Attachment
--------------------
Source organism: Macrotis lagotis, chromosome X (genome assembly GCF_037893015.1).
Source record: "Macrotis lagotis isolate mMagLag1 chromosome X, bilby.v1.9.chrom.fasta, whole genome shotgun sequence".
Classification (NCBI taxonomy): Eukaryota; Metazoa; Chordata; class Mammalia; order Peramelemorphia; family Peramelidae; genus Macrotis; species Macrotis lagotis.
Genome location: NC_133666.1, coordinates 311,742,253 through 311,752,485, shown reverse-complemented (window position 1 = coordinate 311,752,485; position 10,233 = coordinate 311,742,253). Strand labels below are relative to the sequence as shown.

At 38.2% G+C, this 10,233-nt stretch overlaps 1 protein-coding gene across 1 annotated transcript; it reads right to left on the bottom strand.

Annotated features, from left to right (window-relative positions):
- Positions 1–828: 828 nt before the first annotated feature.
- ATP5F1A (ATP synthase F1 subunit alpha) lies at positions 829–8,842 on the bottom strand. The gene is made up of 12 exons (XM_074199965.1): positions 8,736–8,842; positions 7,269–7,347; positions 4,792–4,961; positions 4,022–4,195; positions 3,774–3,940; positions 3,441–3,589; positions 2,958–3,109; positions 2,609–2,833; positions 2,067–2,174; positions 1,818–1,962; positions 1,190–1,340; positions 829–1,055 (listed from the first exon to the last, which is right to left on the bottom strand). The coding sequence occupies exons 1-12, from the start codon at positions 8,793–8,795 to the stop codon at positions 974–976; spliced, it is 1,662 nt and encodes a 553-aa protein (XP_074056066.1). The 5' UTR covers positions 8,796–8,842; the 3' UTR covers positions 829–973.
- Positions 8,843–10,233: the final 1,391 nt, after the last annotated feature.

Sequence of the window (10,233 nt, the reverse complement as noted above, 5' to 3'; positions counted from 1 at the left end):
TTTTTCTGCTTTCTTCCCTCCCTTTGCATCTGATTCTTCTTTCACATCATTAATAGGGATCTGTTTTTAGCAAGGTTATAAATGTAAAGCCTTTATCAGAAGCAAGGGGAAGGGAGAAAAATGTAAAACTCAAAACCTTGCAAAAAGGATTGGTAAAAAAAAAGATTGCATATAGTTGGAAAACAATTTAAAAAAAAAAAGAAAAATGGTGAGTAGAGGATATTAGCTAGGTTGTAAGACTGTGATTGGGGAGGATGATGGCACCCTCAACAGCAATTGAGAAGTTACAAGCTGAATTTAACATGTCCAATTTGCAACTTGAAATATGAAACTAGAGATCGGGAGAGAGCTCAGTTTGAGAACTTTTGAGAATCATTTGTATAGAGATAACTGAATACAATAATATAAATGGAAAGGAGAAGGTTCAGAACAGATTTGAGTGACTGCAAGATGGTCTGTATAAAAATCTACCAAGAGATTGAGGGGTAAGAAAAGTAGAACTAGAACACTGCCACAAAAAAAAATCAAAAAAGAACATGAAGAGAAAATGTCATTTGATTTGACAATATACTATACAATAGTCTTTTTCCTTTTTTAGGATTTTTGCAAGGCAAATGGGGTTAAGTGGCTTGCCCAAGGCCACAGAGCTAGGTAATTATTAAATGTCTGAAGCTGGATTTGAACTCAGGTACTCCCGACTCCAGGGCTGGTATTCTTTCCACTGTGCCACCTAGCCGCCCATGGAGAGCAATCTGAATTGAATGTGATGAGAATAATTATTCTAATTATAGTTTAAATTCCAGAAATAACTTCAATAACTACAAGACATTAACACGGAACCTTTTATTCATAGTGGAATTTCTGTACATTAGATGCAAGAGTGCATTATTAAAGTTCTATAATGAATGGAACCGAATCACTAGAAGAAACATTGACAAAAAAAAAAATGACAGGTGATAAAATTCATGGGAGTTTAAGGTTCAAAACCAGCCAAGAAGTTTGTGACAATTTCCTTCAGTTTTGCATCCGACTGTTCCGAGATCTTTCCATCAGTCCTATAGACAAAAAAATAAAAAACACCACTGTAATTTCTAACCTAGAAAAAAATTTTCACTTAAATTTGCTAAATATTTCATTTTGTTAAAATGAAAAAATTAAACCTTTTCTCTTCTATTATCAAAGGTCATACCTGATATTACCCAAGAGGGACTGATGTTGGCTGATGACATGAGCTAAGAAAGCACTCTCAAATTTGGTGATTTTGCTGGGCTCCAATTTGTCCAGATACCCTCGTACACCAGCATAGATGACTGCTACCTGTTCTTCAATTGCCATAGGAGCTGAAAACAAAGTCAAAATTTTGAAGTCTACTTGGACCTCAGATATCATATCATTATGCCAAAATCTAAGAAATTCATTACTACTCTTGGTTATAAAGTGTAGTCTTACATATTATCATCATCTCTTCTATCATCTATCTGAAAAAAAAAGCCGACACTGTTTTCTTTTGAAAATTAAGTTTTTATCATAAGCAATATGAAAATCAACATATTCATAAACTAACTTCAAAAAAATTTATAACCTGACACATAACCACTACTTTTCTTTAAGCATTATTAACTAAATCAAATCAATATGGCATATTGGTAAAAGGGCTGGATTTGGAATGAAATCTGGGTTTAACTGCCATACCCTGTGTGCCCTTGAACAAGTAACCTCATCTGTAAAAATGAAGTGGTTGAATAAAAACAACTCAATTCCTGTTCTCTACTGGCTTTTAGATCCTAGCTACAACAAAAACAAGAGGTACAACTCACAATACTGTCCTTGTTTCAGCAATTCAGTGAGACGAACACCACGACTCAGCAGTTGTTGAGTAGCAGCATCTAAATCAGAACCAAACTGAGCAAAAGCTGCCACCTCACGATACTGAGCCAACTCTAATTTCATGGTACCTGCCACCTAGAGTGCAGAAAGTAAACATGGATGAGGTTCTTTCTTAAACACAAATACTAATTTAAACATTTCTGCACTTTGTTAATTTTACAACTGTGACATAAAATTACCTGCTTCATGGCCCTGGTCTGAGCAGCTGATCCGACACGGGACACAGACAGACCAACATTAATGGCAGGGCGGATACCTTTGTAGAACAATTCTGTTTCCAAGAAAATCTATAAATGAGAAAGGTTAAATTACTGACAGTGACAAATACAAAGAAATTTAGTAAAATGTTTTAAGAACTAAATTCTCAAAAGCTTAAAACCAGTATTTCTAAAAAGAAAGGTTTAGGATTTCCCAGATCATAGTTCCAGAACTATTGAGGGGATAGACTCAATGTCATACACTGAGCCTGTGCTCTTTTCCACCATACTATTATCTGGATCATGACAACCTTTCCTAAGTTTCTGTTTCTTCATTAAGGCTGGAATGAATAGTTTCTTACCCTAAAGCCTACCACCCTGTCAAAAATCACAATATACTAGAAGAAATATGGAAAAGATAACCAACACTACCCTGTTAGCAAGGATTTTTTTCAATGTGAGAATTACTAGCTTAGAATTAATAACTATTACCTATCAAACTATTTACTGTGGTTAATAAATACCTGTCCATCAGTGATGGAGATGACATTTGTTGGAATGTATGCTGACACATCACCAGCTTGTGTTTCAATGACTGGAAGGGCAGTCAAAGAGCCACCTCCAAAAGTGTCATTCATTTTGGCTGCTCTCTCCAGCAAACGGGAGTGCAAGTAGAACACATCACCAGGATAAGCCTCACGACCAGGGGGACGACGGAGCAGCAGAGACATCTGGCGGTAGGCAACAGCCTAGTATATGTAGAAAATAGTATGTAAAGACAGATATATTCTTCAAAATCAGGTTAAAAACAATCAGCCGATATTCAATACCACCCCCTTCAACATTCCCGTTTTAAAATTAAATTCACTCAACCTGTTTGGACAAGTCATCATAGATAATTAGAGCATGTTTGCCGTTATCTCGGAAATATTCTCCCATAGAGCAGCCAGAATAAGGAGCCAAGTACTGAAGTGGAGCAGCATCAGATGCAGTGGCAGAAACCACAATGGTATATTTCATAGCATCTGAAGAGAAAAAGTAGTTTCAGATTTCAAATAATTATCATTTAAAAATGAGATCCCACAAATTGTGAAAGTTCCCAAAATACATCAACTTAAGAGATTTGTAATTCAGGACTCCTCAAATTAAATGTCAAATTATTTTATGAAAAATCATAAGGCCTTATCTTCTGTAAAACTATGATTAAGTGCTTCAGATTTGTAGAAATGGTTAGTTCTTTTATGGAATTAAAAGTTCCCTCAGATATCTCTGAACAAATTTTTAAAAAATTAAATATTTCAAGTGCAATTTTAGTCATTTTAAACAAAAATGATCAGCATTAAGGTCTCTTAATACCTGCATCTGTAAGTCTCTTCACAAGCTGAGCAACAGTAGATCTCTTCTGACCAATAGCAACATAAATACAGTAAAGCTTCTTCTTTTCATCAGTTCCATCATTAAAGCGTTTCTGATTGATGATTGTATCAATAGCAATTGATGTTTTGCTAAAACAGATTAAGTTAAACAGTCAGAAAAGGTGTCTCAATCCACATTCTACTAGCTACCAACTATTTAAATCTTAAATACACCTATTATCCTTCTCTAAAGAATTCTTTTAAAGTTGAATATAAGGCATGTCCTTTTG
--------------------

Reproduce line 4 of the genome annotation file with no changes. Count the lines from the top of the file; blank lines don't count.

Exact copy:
Genome location: NC_133666.1, coordinates 311,742,253 through 311,752,485, shown reverse-complemented (window position 1 = coordinate 311,752,485; position 10,233 = coordinate 311,742,253). Strand labels below are relative to the sequence as shown.